Grocery and union negotiators were expected to reach the two-week mark today in their nonstop bargaining to end the California supermarket strike.
The talks began Feb. 11. The federal mediator supervising the negotiations has imposed a news blackout on the details, but the extended duration of the bargaining has prompted some experts to suggest that there could be a deal soon.
The United Food and Commercial Workers union struck Safeway Inc.'s Vons and Pavilions chains Oct. 11. Kroger Co.'s Ralphs and Albertsons Inc., which are negotiating jointly with Safeway, locked out their UFCW workers the next day. About 59,000 workers were idled at 852 stores in Central and Southern California.
Employee wages and company payments to healthcare and pension benefits are key areas of contention.
The companies want all workers to start contributing toward their healthcare coverage and have proposed a two-tier system that would pay new hires less. The union contends that the demands would, among other things, make quality healthcare coverage virtually unaffordable for its members.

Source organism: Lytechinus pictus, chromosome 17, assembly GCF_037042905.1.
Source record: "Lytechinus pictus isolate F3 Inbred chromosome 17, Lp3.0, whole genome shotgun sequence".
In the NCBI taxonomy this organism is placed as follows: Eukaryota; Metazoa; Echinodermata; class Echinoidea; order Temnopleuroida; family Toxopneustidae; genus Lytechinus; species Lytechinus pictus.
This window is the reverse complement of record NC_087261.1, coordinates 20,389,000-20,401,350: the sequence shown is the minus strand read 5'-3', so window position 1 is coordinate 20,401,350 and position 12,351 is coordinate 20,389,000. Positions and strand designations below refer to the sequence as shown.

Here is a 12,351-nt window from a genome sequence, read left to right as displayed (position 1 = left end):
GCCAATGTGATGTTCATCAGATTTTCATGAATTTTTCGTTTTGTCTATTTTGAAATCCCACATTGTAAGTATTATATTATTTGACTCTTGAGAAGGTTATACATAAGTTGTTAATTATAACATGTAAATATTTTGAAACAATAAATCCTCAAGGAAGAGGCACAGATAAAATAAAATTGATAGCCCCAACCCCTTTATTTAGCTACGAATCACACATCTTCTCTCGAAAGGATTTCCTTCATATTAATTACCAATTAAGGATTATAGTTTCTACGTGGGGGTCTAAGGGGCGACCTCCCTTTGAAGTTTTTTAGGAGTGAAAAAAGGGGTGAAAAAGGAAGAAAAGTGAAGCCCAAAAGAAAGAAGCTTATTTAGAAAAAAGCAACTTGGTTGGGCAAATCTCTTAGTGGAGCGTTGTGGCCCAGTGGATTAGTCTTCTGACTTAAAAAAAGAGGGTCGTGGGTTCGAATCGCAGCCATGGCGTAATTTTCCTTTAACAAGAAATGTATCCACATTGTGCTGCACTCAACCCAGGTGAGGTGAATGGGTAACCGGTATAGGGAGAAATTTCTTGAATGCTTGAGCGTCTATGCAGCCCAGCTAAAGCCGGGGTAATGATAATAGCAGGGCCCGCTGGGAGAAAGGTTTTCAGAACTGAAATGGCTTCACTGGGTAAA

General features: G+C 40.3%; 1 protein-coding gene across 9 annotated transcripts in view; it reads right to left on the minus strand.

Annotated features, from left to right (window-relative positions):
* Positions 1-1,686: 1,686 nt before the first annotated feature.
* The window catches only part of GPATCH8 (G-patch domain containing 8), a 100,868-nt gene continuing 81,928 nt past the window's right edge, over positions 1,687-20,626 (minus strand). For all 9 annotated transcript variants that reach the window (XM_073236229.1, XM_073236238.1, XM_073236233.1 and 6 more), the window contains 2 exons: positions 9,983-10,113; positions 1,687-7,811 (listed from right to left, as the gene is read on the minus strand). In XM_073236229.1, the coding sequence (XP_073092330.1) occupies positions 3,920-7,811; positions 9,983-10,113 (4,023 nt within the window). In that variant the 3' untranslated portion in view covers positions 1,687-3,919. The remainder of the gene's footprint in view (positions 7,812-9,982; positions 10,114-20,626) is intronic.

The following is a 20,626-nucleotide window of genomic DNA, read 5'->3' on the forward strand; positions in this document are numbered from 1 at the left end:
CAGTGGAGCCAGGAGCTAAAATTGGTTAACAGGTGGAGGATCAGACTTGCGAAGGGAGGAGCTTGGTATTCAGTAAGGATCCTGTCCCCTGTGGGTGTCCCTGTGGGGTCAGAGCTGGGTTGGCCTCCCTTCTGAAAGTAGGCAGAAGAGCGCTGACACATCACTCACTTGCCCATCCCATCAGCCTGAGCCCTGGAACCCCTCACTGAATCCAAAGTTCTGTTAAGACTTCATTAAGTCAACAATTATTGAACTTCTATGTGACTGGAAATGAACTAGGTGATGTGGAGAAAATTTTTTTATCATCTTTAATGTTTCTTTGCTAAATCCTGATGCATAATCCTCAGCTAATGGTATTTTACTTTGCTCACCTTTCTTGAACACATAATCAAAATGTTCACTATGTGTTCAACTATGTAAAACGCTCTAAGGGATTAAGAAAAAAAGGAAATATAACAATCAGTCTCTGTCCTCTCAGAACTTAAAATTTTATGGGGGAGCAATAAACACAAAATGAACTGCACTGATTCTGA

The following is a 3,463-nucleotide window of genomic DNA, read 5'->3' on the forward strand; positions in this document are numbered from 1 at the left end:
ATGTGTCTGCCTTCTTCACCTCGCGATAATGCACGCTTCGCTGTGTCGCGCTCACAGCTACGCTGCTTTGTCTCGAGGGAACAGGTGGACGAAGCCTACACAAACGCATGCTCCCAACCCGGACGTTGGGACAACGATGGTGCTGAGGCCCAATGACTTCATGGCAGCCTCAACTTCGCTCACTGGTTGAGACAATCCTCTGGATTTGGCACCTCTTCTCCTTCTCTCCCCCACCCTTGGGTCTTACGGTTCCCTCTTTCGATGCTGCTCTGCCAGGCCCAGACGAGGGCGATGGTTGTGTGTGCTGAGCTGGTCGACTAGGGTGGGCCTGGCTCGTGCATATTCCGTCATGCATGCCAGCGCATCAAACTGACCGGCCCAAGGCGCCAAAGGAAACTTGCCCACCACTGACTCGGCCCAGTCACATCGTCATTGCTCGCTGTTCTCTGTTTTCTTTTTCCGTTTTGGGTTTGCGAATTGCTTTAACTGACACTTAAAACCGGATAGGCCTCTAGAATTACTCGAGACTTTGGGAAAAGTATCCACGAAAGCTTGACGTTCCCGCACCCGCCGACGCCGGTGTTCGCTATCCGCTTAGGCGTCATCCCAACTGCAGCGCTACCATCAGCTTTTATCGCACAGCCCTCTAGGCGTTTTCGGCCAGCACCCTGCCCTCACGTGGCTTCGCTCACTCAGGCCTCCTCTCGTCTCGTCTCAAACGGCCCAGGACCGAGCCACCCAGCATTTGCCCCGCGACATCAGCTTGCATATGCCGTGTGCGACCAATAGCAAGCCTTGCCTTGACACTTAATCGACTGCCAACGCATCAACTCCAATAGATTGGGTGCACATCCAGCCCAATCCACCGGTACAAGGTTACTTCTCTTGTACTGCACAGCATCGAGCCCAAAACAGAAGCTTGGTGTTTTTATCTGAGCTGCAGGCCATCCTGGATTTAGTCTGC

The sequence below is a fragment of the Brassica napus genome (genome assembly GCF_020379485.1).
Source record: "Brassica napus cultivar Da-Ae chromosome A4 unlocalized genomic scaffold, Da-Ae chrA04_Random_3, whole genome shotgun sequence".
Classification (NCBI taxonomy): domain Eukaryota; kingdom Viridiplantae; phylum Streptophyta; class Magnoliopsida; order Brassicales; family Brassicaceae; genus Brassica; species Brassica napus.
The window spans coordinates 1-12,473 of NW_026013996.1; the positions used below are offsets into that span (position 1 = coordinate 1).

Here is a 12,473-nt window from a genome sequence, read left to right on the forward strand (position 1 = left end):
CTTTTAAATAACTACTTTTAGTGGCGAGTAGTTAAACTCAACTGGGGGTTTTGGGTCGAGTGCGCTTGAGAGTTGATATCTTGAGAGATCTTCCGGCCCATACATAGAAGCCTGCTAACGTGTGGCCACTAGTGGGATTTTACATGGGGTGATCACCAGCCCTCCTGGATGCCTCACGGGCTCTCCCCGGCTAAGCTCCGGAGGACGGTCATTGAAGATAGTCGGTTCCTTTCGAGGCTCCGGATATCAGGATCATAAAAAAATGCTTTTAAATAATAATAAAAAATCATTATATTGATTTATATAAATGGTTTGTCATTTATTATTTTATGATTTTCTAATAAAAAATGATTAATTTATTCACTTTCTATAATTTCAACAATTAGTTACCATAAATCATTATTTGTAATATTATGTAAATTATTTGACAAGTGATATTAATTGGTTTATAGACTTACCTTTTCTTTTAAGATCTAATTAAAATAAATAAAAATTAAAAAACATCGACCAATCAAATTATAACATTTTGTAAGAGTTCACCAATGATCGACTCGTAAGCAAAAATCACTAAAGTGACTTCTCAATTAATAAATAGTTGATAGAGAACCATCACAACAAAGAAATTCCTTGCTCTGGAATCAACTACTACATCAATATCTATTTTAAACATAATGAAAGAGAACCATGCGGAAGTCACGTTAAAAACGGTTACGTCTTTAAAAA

Safeway and the other chains have suffered combined sales losses estimated at more than $1.5 billion. Much of that business has gone to other chains such as Stater Bros. Holdings Inc. and Whole Foods Market Inc., which have reported a surge in their California sales.
Another snapshot of the spillover is expected today, when Wild Oats Markets Inc. -- a Boulder, Colo.-based chain with more than a dozen stores in Southern California -- reports its 2003 results.